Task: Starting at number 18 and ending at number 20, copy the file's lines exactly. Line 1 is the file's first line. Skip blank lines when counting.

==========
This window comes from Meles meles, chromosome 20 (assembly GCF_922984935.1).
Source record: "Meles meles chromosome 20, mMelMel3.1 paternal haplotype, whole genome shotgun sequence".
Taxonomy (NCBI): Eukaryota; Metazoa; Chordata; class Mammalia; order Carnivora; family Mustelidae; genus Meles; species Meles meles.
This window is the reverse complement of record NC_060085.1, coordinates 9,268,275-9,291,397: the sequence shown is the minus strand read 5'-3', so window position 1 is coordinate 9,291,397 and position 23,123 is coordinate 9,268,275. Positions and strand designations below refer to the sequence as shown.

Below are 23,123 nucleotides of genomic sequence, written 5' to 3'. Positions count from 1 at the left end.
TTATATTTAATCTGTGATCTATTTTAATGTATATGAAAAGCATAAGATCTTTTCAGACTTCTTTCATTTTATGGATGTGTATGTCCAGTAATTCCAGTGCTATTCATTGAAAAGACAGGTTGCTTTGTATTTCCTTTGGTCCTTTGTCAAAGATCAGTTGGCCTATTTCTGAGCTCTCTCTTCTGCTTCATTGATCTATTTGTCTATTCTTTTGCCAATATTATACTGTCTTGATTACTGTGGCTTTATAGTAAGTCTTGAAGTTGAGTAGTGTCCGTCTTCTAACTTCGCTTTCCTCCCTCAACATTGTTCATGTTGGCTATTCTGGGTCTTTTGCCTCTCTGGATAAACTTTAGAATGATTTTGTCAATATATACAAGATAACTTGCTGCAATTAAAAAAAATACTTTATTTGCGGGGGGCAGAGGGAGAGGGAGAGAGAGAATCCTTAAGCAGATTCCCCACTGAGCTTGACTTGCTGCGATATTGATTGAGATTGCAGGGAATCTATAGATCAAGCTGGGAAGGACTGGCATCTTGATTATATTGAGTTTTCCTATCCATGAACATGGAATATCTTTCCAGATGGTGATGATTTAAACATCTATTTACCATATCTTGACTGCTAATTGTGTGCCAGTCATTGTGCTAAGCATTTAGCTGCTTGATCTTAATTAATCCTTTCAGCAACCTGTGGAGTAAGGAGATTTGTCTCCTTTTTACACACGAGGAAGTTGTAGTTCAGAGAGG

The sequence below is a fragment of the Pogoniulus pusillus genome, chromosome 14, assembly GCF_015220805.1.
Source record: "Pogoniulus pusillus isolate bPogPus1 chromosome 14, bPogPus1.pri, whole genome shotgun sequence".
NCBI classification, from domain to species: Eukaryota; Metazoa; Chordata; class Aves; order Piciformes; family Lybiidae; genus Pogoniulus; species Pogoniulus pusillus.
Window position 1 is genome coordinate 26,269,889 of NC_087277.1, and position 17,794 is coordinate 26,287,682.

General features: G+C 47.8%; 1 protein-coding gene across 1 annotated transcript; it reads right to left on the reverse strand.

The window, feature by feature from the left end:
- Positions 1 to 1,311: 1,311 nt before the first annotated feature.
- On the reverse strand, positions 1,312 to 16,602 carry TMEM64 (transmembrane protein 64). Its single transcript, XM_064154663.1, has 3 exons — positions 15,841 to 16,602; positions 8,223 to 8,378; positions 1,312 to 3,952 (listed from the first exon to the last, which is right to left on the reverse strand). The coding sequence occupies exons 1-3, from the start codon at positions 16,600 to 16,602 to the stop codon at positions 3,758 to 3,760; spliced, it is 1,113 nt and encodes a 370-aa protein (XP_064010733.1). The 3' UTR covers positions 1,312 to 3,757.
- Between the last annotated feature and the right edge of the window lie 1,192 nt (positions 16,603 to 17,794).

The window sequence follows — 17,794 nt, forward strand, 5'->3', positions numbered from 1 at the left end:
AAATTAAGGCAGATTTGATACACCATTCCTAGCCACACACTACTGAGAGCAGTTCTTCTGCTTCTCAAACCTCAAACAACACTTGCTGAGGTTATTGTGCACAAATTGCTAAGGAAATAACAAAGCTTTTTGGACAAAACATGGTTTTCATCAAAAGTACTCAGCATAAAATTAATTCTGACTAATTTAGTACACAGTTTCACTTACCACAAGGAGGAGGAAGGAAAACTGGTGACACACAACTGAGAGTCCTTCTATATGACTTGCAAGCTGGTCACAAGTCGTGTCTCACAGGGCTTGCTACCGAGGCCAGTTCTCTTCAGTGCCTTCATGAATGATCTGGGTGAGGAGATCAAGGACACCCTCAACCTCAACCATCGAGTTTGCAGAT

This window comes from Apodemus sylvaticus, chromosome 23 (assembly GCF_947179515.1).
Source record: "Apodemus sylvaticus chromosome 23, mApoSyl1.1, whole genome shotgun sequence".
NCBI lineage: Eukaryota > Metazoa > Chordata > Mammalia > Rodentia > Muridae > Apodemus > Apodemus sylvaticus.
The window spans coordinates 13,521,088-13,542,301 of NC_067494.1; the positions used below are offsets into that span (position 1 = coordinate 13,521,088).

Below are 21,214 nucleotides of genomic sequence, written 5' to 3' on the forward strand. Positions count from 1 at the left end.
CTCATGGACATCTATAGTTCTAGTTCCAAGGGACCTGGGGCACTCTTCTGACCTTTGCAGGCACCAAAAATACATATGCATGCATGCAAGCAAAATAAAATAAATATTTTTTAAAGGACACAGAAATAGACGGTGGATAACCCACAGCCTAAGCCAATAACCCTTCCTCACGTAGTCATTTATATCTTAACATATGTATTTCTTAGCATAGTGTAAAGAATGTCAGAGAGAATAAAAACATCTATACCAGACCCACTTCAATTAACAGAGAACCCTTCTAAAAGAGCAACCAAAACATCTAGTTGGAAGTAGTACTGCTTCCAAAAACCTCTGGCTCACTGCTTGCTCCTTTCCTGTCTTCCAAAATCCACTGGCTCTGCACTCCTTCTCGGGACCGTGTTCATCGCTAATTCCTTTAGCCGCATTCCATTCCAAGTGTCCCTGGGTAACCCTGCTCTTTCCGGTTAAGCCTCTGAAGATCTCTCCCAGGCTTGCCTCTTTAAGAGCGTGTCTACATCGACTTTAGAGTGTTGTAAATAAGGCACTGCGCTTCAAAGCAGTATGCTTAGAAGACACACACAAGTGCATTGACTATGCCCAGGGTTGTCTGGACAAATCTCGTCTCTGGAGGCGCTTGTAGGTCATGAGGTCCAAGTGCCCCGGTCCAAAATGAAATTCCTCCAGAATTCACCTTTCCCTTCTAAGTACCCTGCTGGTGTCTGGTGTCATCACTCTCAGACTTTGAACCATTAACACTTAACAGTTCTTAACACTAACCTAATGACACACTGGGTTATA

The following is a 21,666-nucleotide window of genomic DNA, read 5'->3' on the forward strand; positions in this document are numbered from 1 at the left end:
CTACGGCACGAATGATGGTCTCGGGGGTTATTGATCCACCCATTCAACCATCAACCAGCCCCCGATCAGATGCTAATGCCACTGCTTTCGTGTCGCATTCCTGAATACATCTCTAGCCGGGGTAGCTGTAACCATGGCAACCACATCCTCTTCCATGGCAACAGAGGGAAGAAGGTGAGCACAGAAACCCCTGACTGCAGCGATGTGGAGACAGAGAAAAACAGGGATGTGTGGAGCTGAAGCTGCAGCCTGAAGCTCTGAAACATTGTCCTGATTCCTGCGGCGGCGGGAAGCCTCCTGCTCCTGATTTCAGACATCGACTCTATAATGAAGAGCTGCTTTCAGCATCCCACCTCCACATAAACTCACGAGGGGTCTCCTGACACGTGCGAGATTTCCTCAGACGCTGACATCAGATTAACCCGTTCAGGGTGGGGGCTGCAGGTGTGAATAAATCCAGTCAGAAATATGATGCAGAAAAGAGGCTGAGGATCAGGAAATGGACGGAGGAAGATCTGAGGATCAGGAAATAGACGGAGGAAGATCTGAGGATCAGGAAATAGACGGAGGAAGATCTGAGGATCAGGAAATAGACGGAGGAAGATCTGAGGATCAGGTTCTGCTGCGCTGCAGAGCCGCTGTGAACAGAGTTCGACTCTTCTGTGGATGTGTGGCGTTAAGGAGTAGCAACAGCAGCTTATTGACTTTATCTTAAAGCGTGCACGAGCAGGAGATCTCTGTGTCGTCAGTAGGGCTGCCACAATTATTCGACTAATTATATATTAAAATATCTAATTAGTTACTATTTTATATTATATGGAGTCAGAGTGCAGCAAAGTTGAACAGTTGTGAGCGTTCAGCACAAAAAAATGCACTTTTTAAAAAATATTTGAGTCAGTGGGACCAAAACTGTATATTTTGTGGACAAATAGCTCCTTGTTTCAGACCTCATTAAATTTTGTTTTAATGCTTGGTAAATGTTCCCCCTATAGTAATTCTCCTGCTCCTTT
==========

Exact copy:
This window comes from Apodemus sylvaticus, chromosome 23 (assembly GCF_947179515.1).
Source record: "Apodemus sylvaticus chromosome 23, mApoSyl1.1, whole genome shotgun sequence".
NCBI lineage: Eukaryota > Metazoa > Chordata > Mammalia > Rodentia > Muridae > Apodemus > Apodemus sylvaticus.